I write pretty much every day. Even in between drafts, I’ve gotten in the habit of using that time for writing-related activities, such as reading a book about publishing, or composing a blog post. For me, the best time to getting writing done is right after I eat breakfast and get dressed. Even on the weekends, when I tend to be a little more relaxed, I usually get my writing done in the AM hours. And sure, this took a little effort to get going, but I found it to be 100% worth it in the long run.
And here are the reasons why:
The crippling effects of age
When I was in college, night time was when I had the MOST energy. Those late night hours were chock full of playing video games and watching anime with my boyfriend (much sympathy to the person who slept on the other side of that wall). The morning was for rolling out of my bed, and dragging my exhausted ass to chemistry class, where I would struggle to stay awake, mentally cursing myself for not being one of those “morning people.” You might be able to see where the error in my thought process was.
Fortunately/Unfortunately, now that I’m in my 30s, staying up that late isn’t even an option.
After an eight-hour day at work, I’m not going to say that I have NO energy, but I’m not usually up for doing something that requires a lot of creative juice. And although my eighteen-year-old self would faint in shock at the idea, I really do get my best writing done first thing in the morning, after a good night’s sleep.
Just get it out of the way
A lot of conventional advice says that you should get writing out of the way first thing in the morning, because it allows fewer opportunities to procrastinate throughout the day. And well, that’s not wrong.
For me, the longer I procrastinate something, the easier it becomes to put it even further off. Seriously, just look at every time I have to call the handyman to take care of a house problem. I put it off once, and before I know it, weeks or even months have gone by, and those damn garage door openers are still broken.
They say that perfection is the enemy of done, but the same can be said for procrastination. So just sitting down and doing the damn task before you have a chance to put it off is probably going to be your smartest move. On top of that, writing first thing in the day symbolizes that you have made it a high priority in your life, which is a great way to get in you in right mindset for taking writing seriously as a career
The power of daily habits
I’m a big fan of daily habits. And I’m not talking about the spa-like morning/evening routines that beauty vloggers tend to post on youtube, but the idea of if you do something every single day, that it gets easier in the long run. In fact, I’m such an uber-fan that I have daily routines coming out of my ears during the work week, including in the morning, my lunch break, after work, and in the evening. All of these daily habits help me get my shit together, exercise, keep my house from descending into chaos, and of course, get that writing done.
Getting into a routine can be tricky, but once you’ve done it for long enough (the number I seen thrown around is twenty-one days) it simply becomes a habit, and doesn’t require as much thought. I’m not saying that there are never any days that I don’t feel like writing, but nine times out of ten, it’s just something I get up and do in the morning.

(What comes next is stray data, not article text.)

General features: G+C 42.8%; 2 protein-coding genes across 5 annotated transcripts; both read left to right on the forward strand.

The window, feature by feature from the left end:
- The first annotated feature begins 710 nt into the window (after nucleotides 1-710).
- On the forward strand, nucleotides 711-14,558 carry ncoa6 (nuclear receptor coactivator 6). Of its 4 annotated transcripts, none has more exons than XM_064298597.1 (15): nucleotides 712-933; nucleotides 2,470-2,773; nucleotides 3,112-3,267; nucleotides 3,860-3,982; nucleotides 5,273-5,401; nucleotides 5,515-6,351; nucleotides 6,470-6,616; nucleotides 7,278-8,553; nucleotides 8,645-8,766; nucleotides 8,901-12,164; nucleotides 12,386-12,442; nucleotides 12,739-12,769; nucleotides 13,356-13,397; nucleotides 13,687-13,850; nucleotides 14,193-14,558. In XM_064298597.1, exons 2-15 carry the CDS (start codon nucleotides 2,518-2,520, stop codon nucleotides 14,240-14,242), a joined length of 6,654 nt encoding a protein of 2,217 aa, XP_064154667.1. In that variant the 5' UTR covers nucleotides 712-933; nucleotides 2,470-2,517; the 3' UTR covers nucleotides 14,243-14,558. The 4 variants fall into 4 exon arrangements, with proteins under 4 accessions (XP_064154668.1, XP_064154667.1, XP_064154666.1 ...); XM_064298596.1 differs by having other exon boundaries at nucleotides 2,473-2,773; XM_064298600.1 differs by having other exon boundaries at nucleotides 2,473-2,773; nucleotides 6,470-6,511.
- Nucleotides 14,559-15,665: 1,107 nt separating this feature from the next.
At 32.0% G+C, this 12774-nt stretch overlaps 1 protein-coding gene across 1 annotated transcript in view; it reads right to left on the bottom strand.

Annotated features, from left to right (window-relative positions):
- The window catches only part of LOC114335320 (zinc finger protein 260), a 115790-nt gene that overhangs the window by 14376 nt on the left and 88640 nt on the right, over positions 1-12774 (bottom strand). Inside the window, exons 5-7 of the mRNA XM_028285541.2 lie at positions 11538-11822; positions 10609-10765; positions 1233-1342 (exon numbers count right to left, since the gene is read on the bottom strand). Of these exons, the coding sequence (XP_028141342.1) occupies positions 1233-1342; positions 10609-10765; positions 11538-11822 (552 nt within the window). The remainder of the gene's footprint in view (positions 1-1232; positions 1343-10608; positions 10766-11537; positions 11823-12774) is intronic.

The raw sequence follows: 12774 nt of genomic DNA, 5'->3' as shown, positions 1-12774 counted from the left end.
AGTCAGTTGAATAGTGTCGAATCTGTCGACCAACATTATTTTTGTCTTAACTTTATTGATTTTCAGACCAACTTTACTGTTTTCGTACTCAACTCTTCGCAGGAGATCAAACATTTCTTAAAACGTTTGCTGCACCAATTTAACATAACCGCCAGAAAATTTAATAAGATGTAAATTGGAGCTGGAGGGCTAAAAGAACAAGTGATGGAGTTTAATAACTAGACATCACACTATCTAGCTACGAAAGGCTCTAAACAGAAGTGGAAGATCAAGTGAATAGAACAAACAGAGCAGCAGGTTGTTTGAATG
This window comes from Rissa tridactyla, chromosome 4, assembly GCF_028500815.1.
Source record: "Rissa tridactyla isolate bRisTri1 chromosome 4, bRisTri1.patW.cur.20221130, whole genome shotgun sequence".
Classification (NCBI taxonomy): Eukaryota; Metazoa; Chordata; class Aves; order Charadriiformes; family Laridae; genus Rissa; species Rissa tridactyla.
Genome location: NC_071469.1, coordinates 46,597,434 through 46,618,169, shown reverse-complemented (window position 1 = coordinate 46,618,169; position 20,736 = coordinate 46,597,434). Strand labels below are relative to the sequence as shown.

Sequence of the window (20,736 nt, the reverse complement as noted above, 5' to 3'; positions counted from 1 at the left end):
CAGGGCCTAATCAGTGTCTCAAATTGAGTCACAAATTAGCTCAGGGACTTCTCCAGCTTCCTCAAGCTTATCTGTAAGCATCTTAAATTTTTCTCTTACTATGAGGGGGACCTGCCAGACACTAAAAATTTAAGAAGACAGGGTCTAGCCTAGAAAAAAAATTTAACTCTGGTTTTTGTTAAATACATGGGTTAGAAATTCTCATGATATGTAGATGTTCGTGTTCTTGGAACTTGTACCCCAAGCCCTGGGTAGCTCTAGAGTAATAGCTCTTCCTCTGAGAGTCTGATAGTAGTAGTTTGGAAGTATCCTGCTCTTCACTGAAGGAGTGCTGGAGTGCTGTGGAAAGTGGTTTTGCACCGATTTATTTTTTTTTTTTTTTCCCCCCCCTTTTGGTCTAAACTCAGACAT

Of course, I am also an extreme creature of habit, so creating routines might take a little more effort for you. So if the idea of getting up a full hour (or more) earlier and using that time to write sounds daunting, make it twenty minutes, or a half hour, and work your way up.
It leaves you with the most time to work with
During the last NaNoWriMo, I found myself dealing with a plot that required a very specific type of structure. To make sure every scene fit in the right place, I’d outline a chapter or two in advance (and it worked! for the most part). Unfortunately, I soon realized that if I wanted to get in my daily word counts, I just didn’t have time for both writing and outlining in the hour I had available every morning. Fortunately, because I got my writing out of the way first thing in the morning, I had the rest of the day to work with when it came to outlining. Had I done my writing at night, it would just mean staying up even later, exhausting myself during an already intense month (not only was I writing a novel, but I started a new job!). Oftentimes being a writer is more than just writing, and if you want to have time to do all that extra stuff (blogging! social media!), it’s good to have a lot of time to work with.
This one may sound strange, but I tend to be a happier person once I’ve gotten my writing done. Obviously, it takes a good day of writing to get me to that point, but even after a bad day, at least I feel as if I’ve accomplished something. And if that makes me a more pleasant person, than I guess that means that writing every morning isn’t just good for me, but for the people who spend time around me too.
So those are my reasons why I make it a point to write every morning. And sure, I know that this isn’t possible for everyone, but if the only thing holding you back if the fact that you don’t feel like getting up earlier, I would still recommend giving it a try for three weeks to a month. See how you feel at the end of it. If anything, you’ll have gotten a whole bunch of words down, and when is that a bad thing?
This post is part of the new Author-in-Training Project, where I document my path to publishing Red and Black, and the lessons I’ve learned on the way. Please click on the Author-in-Training tag for more posts.